As the veil of darkness lifted from Chincholi Morachi, heralding a new day, it was life as usual for the villagers. The hurly-burly of daily life had begun in the non-descript village. Our host, Janardan Thopate and his family were busy preparing for the bevy of guests expected to arrive to watch the peacocks at Chincholi Morachi.

About 47 km from Pune, Chincholi Morachi has acquired renown as an open sanctuary for peacocks. On a rough count, about 2500 survive in the wild. The villagers assert that the peacocks have been cared, looked after and fed for the past several generations. No one captures or confines them. The national bird is the master of its own will in this corner of Maharashtra.

 

Peacock roaming freely in Chincholi Morachi

Peacock roaming freely in Chincholi Morachi

How and when the village came to be associated with peacocks is shrouded in mystery. “The peacocks have been there for over 100 years. My parents too took good care of them,” adds Ramdas Shingade, part of Jai Malhar Krushi Vikas Pratisthan, a trust formed to nurture agri-tourism and development of the village.

According to one legend, Peshwa Bajirao’s army used to camp at the village and planted tamarind trees to provide shade to his troops. The trees attracted the peacocks and soon enough, they were full time residents in the village. It may or may not be true, but I found it alluring.

As we stood chatting with Janardan, a muster of peacocks wandered into the fields adjacent to his house. In the winter morning, the peacocks gave us the Nelson’s eye and engrossed themselves in feeding. We stood immobile speaking in hushed tones, partly out of fear of scaring them, partly mesmerized by the unfolding spectacle. Some distance away, a peacock made fervent raucous calls. On a tree top, a peacock sat preening itself, as if preparing for the matinee we had come to watch.

Peacock, relatively speaking, is unremarkable when it comes to size and proportion. A swan looks more beautiful, a common eagle looks more regal. However, the vibrant colour, the plumes and the feathers is an engaging sight.

 

Spectacular Bird: Peacock

Spectacular Bird: Peacock

 

Left to themselves, the birds wander through houses and fields searching for food and fed by their inherent curiosity. “At times they even come into our verandahs. But they get scared if they spot outsiders,” Janardan adds. However, things are changing and very fast. As fame spreads, increasing number of tourists from Mumbai and Pune have been making a beeline for the village. “They can recognise us and aren’t afraid of us. However, when they spot strangers, they tend to keep away.”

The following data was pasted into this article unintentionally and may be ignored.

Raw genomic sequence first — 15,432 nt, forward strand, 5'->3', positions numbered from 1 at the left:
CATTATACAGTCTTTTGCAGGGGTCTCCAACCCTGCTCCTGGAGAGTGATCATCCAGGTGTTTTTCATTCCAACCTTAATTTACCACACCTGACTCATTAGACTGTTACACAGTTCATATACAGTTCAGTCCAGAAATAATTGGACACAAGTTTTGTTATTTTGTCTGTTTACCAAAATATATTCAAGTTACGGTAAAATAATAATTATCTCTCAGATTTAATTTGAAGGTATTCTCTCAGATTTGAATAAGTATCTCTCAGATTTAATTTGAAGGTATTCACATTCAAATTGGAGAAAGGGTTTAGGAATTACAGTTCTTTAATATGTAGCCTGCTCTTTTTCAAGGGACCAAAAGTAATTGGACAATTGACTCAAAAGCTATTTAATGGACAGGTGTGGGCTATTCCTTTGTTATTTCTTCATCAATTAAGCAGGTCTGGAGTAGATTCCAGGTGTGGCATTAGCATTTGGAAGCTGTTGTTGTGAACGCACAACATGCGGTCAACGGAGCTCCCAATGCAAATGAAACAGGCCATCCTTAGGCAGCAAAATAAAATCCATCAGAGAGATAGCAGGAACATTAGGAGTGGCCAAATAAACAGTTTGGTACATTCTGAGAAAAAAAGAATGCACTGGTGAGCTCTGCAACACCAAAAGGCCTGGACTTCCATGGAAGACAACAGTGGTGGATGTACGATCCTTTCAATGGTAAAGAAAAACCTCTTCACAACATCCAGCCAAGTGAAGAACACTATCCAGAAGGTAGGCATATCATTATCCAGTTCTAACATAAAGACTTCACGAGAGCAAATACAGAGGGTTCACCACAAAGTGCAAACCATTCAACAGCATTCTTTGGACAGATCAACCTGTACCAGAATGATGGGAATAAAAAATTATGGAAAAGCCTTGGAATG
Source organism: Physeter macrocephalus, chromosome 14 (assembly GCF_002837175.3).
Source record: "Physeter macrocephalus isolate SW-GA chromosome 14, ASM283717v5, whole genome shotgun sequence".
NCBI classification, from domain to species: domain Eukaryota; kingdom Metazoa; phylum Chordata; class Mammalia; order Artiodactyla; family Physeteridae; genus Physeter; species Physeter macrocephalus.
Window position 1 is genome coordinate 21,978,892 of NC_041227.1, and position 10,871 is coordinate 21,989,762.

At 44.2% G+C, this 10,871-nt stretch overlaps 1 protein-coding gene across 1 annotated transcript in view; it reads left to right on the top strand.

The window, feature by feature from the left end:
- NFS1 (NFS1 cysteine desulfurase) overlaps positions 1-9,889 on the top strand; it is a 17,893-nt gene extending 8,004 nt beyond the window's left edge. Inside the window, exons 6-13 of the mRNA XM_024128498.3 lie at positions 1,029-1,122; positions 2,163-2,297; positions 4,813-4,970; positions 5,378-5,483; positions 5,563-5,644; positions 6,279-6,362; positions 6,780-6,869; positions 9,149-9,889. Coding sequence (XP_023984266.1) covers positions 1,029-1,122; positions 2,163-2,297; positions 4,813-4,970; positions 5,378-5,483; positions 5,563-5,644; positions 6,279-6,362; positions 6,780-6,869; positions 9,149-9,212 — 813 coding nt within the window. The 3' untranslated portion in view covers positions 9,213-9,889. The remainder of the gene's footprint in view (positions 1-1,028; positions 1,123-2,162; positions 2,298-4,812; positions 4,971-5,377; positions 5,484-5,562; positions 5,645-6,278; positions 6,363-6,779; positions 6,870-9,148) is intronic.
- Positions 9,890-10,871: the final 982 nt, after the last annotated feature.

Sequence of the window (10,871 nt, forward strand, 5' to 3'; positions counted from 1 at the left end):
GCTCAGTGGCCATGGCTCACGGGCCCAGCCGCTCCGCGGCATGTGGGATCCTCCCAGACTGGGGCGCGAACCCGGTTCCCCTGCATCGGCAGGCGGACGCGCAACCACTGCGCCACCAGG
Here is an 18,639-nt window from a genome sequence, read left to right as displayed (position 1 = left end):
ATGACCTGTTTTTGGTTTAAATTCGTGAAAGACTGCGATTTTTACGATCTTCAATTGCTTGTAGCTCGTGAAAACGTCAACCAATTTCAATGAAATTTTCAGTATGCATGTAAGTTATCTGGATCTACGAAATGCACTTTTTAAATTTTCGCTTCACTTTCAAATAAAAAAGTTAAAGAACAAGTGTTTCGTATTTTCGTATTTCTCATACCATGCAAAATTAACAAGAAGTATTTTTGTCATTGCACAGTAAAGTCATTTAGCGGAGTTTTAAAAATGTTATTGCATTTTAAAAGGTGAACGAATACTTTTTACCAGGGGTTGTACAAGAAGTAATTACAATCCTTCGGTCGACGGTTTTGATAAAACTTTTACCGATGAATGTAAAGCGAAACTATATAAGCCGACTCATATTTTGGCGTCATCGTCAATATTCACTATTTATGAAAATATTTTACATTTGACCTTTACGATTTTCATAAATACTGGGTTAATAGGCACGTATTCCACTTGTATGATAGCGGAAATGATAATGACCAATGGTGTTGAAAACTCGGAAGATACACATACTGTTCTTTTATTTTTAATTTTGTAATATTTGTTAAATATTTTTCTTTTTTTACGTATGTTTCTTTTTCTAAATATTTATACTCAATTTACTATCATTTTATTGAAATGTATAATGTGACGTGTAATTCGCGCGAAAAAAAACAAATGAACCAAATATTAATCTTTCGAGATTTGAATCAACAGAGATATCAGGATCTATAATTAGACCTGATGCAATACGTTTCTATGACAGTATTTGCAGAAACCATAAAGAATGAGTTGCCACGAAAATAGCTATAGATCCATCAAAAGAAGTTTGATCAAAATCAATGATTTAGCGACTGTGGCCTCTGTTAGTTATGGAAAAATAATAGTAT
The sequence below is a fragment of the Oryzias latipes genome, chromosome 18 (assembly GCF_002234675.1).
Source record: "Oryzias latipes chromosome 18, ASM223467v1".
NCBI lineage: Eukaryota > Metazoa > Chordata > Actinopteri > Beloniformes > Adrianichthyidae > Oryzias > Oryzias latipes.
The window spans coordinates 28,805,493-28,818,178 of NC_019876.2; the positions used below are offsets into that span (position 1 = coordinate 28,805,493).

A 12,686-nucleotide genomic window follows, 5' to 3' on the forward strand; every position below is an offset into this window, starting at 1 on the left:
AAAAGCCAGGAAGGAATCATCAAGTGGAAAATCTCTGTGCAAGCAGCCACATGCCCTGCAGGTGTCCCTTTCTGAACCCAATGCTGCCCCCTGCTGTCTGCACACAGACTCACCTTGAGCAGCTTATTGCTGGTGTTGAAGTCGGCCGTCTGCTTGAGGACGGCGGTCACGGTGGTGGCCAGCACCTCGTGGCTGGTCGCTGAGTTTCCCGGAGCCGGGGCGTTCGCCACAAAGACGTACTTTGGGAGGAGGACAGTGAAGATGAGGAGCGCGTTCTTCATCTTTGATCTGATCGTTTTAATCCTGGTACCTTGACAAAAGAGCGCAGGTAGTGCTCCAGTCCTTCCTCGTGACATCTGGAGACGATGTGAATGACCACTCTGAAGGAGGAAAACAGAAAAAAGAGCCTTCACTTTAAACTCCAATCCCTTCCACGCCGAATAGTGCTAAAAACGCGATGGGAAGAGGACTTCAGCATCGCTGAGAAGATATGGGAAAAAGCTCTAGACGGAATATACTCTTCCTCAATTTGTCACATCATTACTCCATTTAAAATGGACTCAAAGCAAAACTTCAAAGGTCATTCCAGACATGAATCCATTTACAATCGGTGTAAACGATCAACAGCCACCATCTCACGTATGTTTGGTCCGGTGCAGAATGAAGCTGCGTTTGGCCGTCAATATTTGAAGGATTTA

Though Janardan might rue the cacophony that visitors often create on spotting the birds, it is a necessary evil which the villagers are actively courting nowadays. Visitors mean an additional and assured source of income for the villagers. Villagers have jumped on to the agri-tourism bandwagon to attract tourists.

Technological advances have fuelled the number of visitors to the village in Ahmednagar. Mobile phones help visitors connect with villagers in real time. Websites and travelogues have helped popularize the birds and their habitat resulting in a flood of visitors. So much so that Janardan has to turn down requests. “I can handle only a certain number of visitors. Crowds will only keep away the birds and be a burden for me to manage.”

 

Fabulous looking Peacock

Fabulous looking Peacock

 

Morning and evening are the best time to spot the peacocks at close quarters. It is the time when the birds come searching for food close to human habitations. Armed with the knowledge, we had raced out of Pune on the highway to Ahmednagar.

And true to their routine they came, one, then two and then the whole muster. Unhindered by human presence, though maintaining a distance, the birds continued. And of course, monsoon, when the peacocks woo the peahens, is the best time to spot them dancing with their full splendor on display.

Even as he directed us to watch the tableaux, Janardan kept a wary eye on his guests. Concern and looking after guests apart, Janardan didn’t want any trouble for the peacocks and consequent damage to his business.

PHOTOS CREDIT: Jai Malhar Krushi Vikas Pratisthan